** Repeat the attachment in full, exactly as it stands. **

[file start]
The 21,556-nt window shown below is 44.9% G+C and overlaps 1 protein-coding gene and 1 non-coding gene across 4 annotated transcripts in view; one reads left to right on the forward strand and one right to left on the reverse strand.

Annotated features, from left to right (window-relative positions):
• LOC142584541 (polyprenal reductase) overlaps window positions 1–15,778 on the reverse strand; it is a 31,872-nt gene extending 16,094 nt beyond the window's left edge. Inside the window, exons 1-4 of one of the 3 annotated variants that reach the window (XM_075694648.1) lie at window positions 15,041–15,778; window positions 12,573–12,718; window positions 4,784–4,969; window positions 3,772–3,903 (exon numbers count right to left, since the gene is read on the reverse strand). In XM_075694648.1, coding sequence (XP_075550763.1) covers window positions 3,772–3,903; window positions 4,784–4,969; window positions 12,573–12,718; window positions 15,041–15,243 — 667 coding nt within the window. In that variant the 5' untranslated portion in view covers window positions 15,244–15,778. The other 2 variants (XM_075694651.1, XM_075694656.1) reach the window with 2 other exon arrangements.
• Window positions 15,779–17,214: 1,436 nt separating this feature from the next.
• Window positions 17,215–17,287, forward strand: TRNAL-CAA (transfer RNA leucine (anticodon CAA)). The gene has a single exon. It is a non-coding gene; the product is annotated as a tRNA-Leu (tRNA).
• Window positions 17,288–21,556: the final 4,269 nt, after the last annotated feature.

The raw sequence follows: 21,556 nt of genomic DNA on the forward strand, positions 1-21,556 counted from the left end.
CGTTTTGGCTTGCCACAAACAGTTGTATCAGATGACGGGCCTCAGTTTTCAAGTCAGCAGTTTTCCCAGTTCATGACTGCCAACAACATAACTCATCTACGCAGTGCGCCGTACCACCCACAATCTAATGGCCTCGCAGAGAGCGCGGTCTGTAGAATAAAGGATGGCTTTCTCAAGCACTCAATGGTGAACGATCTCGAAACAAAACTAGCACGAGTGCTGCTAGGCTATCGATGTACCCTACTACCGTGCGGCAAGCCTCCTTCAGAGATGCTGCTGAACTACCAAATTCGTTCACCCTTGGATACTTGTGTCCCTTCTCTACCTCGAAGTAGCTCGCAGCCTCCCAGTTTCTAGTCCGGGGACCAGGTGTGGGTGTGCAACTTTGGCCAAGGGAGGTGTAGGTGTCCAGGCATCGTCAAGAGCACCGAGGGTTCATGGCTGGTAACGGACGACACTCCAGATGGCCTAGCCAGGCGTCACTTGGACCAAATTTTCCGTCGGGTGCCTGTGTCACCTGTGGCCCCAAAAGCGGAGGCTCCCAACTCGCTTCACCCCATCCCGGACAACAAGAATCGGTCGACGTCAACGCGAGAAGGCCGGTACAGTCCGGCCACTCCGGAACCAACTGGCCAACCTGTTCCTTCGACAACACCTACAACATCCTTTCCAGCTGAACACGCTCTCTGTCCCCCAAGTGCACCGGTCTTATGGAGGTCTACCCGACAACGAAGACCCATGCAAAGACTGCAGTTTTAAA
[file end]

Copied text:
The 21,556-nt window shown below is 44.9% G+C and overlaps 1 protein-coding gene and 1 non-coding gene across 4 annotated transcripts in view; one reads left to right on the forward strand and one right to left on the reverse strand.

Annotated features, from left to right (window-relative positions):
• LOC142584541 (polyprenal reductase) overlaps window positions 1–15,778 on the reverse strand; it is a 31,872-nt gene extending 16,094 nt beyond the window's left edge. Inside the window, exons 1-4 of one of the 3 annotated variants that reach the window (XM_075694648.1) lie at window positions 15,041–15,778; window positions 12,573–12,718; window positions 4,784–4,969; window positions 3,772–3,903 (exon numbers count right to left, since the gene is read on the reverse strand). In XM_075694648.1, coding sequence (XP_075550763.1) covers window positions 3,772–3,903; window positions 4,784–4,969; window positions 12,573–12,718; window positions 15,041–15,243 — 667 coding nt within the window. In that variant the 5' untranslated portion in view covers window positions 15,244–15,778. The other 2 variants (XM_075694651.1, XM_075694656.1) reach the window with 2 other exon arrangements.
• Window positions 15,779–17,214: 1,436 nt separating this feature from the next.
• Window positions 17,215–17,287, forward strand: TRNAL-CAA (transfer RNA leucine (anticodon CAA)). The gene has a single exon. It is a non-coding gene; the product is annotated as a tRNA-Leu (tRNA).
• Window positions 17,288–21,556: the final 4,269 nt, after the last annotated feature.

The raw sequence follows: 21,556 nt of genomic DNA on the forward strand, positions 1-21,556 counted from the left end.
CGTTTTGGCTTGCCACAAACAGTTGTATCAGATGACGGGCCTCAGTTTTCAAGTCAGCAGTTTTCCCAGTTCATGACTGCCAACAACATAACTCATCTACGCAGTGCGCCGTACCACCCACAATCTAATGGCCTCGCAGAGAGCGCGGTCTGTAGAATAAAGGATGGCTTTCTCAAGCACTCAATGGTGAACGATCTCGAAACAAAACTAGCACGAGTGCTGCTAGGCTATCGATGTACCCTACTACCGTGCGGCAAGCCTCCTTCAGAGATGCTGCTGAACTACCAAATTCGTTCACCCTTGGATACTTGTGTCCCTTCTCTACCTCGAAGTAGCTCGCAGCCTCCCAGTTTCTAGTCCGGGGACCAGGTGTGGGTGTGCAACTTTGGCCAAGGGAGGTGTAGGTGTCCAGGCATCGTCAAGAGCACCGAGGGTTCATGGCTGGTAACGGACGACACTCCAGATGGCCTAGCCAGGCGTCACTTGGACCAAATTTTCCGTCGGGTGCCTGTGTCACCTGTGGCCCCAAAAGCGGAGGCTCCCAACTCGCTTCACCCCATCCCGGACAACAAGAATCGGTCGACGTCAACGCGAGAAGGCCGGTACAGTCCGGCCACTCCGGAACCAACTGGCCAACCTGTTCCTTCGACAACACCTACAACATCCTTTCCAGCTGAACACGCTCTCTGTCCCCCAAGTGCACCGGTCTTATGGAGGTCTACCCGACAACGAAGACCCATGCAAAGACTGCAGTTTTAAA